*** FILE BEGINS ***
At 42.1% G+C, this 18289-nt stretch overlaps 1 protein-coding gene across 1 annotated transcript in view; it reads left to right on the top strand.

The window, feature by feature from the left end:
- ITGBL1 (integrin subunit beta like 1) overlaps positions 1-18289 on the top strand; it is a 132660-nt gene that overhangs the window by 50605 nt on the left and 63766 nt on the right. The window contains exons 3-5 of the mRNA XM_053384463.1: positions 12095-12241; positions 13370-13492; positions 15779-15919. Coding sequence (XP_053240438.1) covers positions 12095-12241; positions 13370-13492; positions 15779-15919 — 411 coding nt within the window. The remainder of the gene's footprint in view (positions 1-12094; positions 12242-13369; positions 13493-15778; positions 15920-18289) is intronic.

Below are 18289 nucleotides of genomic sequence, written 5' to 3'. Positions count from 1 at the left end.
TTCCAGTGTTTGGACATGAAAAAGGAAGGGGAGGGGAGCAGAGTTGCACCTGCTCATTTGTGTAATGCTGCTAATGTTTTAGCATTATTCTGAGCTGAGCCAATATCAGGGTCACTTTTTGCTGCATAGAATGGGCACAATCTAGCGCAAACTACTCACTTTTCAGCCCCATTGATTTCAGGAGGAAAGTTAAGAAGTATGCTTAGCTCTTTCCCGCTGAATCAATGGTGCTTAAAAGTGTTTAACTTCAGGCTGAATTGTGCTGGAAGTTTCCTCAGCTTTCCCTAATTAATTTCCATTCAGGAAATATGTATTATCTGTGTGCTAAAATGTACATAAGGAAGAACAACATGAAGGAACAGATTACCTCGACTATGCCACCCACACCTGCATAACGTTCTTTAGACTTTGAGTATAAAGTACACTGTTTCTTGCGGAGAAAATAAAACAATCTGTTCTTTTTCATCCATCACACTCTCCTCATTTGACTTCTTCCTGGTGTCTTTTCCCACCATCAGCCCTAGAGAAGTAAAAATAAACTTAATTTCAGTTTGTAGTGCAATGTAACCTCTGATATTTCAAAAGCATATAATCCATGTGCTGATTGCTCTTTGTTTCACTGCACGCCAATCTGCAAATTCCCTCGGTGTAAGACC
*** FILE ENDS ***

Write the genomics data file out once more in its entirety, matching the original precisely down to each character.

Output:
At 42.1% G+C, this 18289-nt stretch overlaps 1 protein-coding gene across 1 annotated transcript in view; it reads left to right on the top strand.

The window, feature by feature from the left end:
- ITGBL1 (integrin subunit beta like 1) overlaps positions 1-18289 on the top strand; it is a 132660-nt gene that overhangs the window by 50605 nt on the left and 63766 nt on the right. The window contains exons 3-5 of the mRNA XM_053384463.1: positions 12095-12241; positions 13370-13492; positions 15779-15919. Coding sequence (XP_053240438.1) covers positions 12095-12241; positions 13370-13492; positions 15779-15919 — 411 coding nt within the window. The remainder of the gene's footprint in view (positions 1-12094; positions 12242-13369; positions 13493-15778; positions 15920-18289) is intronic.

Below are 18289 nucleotides of genomic sequence, written 5' to 3'. Positions count from 1 at the left end.
TTCCAGTGTTTGGACATGAAAAAGGAAGGGGAGGGGAGCAGAGTTGCACCTGCTCATTTGTGTAATGCTGCTAATGTTTTAGCATTATTCTGAGCTGAGCCAATATCAGGGTCACTTTTTGCTGCATAGAATGGGCACAATCTAGCGCAAACTACTCACTTTTCAGCCCCATTGATTTCAGGAGGAAAGTTAAGAAGTATGCTTAGCTCTTTCCCGCTGAATCAATGGTGCTTAAAAGTGTTTAACTTCAGGCTGAATTGTGCTGGAAGTTTCCTCAGCTTTCCCTAATTAATTTCCATTCAGGAAATATGTATTATCTGTGTGCTAAAATGTACATAAGGAAGAACAACATGAAGGAACAGATTACCTCGACTATGCCACCCACACCTGCATAACGTTCTTTAGACTTTGAGTATAAAGTACACTGTTTCTTGCGGAGAAAATAAAACAATCTGTTCTTTTTCATCCATCACACTCTCCTCATTTGACTTCTTCCTGGTGTCTTTTCCCACCATCAGCCCTAGAGAAGTAAAAATAAACTTAATTTCAGTTTGTAGTGCAATGTAACCTCTGATATTTCAAAAGCATATAATCCATGTGCTGATTGCTCTTTGTTTCACTGCACGCCAATCTGCAAATTCCCTCGGTGTAAGACC